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What Determines the Size of Aid Projects?

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Abstract

Over the last few years, considerable attention has focused on aid fragmentation, the proliferation of donors and projects in developing countries. Aid fragmentation has continued to increase despite international efforts to foster donor coordination. One possible implication of fragmentation is smaller aid projects, potentially with the result of more administrative work for overtaxed recipient governments per dollar of aid received. In principle, project size can be a function of donor characteristics, recipient characteristics, donor-recipient relations, and the type of projects funded. This paper makes use of PLAID data on bilateral aid commitments, sector, and funding agency to explore the determinants of project size and to better understand the forces driving aid fragmentation. To the extent that project size is driven by the sectoral composition or purpose of aid, the associated administrative costs may be justified. Variations due to other factors, e.g., a donor's administrative structure or bureaucratic interests, provide a stronger case for reforms.

Suggested Citation

  • Christopher Kilby, 2010. "What Determines the Size of Aid Projects?," Villanova School of Business Department of Economics and Statistics Working Paper Series 10, Villanova School of Business Department of Economics and Statistics.
  • Handle: RePEc:vil:papers:10
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    References listed on IDEAS

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    Cited by:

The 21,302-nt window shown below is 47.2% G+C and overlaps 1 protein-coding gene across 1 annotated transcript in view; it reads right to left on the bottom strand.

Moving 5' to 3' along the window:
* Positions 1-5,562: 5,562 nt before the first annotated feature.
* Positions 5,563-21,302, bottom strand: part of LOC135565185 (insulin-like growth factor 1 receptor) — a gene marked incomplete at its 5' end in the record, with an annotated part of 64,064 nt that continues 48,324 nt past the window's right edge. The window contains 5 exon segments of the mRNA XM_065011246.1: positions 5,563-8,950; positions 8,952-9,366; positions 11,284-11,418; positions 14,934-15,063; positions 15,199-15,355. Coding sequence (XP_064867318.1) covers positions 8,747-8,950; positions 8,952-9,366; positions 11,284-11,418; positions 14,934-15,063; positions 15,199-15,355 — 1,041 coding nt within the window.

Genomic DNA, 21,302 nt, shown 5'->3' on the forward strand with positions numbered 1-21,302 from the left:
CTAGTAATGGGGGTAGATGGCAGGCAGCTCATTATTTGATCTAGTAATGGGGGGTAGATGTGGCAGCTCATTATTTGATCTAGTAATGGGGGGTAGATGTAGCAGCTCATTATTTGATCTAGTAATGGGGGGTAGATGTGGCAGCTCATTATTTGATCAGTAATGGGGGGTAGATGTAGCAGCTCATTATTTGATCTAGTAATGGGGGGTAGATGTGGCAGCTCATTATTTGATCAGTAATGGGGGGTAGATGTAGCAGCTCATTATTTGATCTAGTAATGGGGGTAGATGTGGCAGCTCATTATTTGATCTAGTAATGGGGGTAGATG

1. Nancy Birdsall & Homi Kharas & Ayah Mahgoub & Rita Perakis, 2010. "Quality of Official Development Assistance Assessment," Working Papers id:3228, eSocialSciences.
    2. repec:eee:wdevel:v:97:y:2017:i:c:p:232-250 is not listed on IDEAS
    3. Feeny, Simon & Vuong, Vu, 2017. "Explaining Aid Project and Program Success: Findings from Asian Development Bank Interventions," World Development, Elsevier, vol. 90(C), pages 329-343.
    4. Christopher Selvarajah, 2014. "Foreign aid imperatives in the Greater Mekong Subregion: case studies of Australian, Japanese and Thai Aid Coordination," Asia-Pacific Development Journal, United Nations Economic and Social Commission for Asia and the Pacific (ESCAP), vol. 21(1), pages 23-65, June.
    5. Gordon D Cumming, 2017. "A Prototypical Case in the Making? Challenging Comparative Perspectives on French Aid," The European Journal of Development Research, Palgrave Macmillan;European Association of Development Research and Training Institutes (EADI), vol. 29(1), pages 19-36, January.
    6. repec:eee:wdevel:v:99:y:2017:i:c:p:320-334 is not listed on IDEAS
    7. Fløgstad, Cathrin & Hagen, Rune Jansen, 2017. "Aid Dispersion: Measurement in Principle and Practice," World Development, Elsevier, pages 232-250.
    8. Knack, Stephen & Rogers, F. Halsey & Eubank, Nicholas, 2011. "Aid Quality and Donor Rankings," World Development, Elsevier, vol. 39(11), pages 1907-1917.
    9. Yanguas, Pablo & Hulme, David, 2015. "Barriers to Political Analysis in Aid Bureaucracies: From Principle to Practice in DFID and the World Bank," World Development, Elsevier, vol. 74(C), pages 209-219.
    10. Kai Gehring & Katharina Michaelowa & Axel Dreher & Franziska Spörri, 2015. "Do we know what we think we know? Aid fragmentation and effectiveness revisited," Courant Research Centre: Poverty, Equity and Growth - Discussion Papers 185, Courant Research Centre PEG.
    11. repec:bla:afrdev:v:29:y:2017:i:3:p:376-388 is not listed on IDEAS

    More about this item

    Keywords

    Foreign Aid; Aid Fragmentation; PLAID;

    JEL classification:

    • F35 - International Economics - - International Finance - - - Foreign Aid

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